Visible and near infrared imaging spectroscopy is a key technique to study and monitor the Planets (including Earth) and the Universe. It is used for a wide variety of astrophysical investigations: remote sensing of planetary surfaces from orbiters, telescopic observations of stellar populations and galaxies, characterization of extraterrestrial matter in the laboratory, etc. Mars Express in orbit around planet Mars. Courtesy ESA The common feature is the acquisition of three (two spatial and one spectral) dimensional hyperspectral images that allow the mapping of chemical, physical and structural properties. Constant technological improvements promote the acquisition of dramatically expending spectro-image collections. In the field of space exploration for instance, a new generation of imaging spectrometers is emerging with an additional angular dimension for a better characterization of planetary materials and separation of atmospheric versus surface signals. The OMEGA (Observatoire pour la Minéralogie, l'Eau, les Glaces et l'Activité) instrument on the Mars Express orbiter was a precursor since it performs punctual EPF (emission-phase function) observations. The Compact Reconnaissance Imaging Spectrometer for Mars (CRISM) on the Mars Reconnaissance Orbiter (MRO) is the first sensor to acquire systematically hyperspectral multi-angle (HMA) data from deep space. These new instruments will again accentuate the size (several tera-bytes) and complexity of terrestrial and planetary remote sensing data. HMA images induce data manipulation and visualization problems due to their size and their 4 dimensionality. Furthermore these “hypercubes” require algorithms with new functionalities and improved efficiency for their statistical and physical analysis. This is a serious hurdle agencies and scientists have to face urgently to insure a satisfactory exploitation of their satellite observations within a time frame of years and not several decennials.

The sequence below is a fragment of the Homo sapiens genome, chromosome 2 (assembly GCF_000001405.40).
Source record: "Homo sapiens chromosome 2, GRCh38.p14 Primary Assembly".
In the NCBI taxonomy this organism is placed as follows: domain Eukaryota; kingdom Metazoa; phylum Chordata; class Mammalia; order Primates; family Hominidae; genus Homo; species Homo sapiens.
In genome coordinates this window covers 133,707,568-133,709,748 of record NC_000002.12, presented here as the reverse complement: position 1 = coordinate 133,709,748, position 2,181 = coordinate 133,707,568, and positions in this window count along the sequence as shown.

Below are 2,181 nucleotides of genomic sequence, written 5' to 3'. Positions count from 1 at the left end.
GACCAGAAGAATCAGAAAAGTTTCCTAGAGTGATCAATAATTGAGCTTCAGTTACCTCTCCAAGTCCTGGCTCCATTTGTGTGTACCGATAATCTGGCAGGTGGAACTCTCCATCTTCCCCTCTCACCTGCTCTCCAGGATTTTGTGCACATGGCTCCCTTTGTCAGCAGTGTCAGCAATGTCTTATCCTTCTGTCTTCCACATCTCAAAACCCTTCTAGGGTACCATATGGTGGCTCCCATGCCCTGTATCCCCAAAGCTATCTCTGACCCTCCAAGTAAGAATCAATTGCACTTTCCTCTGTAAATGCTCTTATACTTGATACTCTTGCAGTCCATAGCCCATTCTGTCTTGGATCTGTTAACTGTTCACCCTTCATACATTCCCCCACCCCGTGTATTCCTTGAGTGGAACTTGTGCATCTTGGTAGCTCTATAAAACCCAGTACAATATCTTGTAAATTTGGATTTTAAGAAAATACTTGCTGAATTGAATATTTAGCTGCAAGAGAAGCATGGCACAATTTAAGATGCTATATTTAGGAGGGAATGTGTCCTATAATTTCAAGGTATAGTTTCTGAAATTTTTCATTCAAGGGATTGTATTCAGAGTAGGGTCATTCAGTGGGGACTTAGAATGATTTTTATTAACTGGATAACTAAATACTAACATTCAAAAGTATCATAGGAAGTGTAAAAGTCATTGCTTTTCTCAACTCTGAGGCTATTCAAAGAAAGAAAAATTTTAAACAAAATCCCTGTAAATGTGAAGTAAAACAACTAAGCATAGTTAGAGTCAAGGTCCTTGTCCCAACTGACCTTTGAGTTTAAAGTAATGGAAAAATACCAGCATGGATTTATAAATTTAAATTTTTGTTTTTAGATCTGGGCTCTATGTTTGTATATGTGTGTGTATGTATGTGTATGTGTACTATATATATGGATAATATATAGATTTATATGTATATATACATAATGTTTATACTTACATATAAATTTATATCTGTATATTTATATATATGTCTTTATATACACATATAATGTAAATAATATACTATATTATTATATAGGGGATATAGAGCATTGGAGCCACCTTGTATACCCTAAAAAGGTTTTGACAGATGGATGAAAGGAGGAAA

In this context, we conduct an ambitious project entitled: “Visualization and analysis of multi-dimensional hyperspectral images in Astrophysics” that aims at:

- developing physical as well as mathematical models, algorithms, and software able to deal efficiently with the HMA data but also with any other kind of large hyperspectral dataset (astronomical or experimental),

- contributing to coordinate the efforts of an international community which is currently dispersed among the Earth, Planetary Sciences, Astronomy, and Applied Mathematics, valorizing our research by publishing scientific papers and developing modular software distributed as open source.

aims.txt · Last modified: 2011/12/06 14:24 by leaumerc
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